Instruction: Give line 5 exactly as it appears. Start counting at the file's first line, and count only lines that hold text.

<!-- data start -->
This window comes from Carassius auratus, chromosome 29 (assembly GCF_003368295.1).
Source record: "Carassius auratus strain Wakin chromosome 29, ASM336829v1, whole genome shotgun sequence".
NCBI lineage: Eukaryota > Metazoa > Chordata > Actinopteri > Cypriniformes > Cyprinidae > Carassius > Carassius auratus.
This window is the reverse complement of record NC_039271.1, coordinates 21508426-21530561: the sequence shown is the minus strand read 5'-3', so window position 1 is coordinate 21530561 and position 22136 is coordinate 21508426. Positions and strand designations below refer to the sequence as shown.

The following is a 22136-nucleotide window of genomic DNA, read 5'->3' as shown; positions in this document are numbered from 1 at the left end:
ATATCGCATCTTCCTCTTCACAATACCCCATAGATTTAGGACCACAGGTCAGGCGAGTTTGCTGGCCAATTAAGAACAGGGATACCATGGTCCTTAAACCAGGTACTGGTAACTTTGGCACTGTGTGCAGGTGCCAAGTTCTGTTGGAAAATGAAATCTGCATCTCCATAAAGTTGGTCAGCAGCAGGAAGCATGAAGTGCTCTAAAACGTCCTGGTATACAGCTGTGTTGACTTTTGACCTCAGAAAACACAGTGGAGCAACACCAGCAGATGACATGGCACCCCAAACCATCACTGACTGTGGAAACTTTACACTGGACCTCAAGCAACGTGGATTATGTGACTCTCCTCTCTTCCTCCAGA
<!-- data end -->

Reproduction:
The following is a 22136-nucleotide window of genomic DNA, read 5'->3' as shown; positions in this document are numbered from 1 at the left end: